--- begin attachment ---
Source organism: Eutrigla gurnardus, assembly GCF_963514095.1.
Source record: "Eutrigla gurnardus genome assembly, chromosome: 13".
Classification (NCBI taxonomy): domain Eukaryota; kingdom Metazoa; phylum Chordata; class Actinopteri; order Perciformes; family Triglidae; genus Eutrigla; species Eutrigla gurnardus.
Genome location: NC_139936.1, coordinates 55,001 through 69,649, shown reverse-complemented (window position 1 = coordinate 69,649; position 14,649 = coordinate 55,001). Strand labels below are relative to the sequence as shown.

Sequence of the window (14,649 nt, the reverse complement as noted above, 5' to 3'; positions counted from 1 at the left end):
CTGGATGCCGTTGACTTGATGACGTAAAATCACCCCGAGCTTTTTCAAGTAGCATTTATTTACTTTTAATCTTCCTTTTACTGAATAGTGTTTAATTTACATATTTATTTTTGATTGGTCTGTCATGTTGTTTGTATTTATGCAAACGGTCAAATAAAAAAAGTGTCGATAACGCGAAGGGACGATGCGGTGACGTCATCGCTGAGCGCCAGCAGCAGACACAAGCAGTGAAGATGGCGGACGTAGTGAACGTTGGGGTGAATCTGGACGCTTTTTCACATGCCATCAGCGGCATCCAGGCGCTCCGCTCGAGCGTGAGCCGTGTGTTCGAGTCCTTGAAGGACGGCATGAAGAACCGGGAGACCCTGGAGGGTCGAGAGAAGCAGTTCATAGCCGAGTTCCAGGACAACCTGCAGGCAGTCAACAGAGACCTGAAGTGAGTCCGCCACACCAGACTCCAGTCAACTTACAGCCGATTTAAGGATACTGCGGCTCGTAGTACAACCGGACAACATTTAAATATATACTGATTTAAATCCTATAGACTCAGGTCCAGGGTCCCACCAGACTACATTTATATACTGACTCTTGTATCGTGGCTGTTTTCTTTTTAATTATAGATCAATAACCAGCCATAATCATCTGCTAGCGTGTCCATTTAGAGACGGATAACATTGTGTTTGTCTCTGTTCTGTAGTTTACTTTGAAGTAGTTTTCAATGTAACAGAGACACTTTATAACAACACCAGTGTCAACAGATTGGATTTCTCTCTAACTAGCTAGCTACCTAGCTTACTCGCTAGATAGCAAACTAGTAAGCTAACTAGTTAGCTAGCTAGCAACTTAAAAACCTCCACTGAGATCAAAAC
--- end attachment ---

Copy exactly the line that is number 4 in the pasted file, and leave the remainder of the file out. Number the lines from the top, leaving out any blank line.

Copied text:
Genome location: NC_139936.1, coordinates 55,001 through 69,649, shown reverse-complemented (window position 1 = coordinate 69,649; position 14,649 = coordinate 55,001). Strand labels below are relative to the sequence as shown.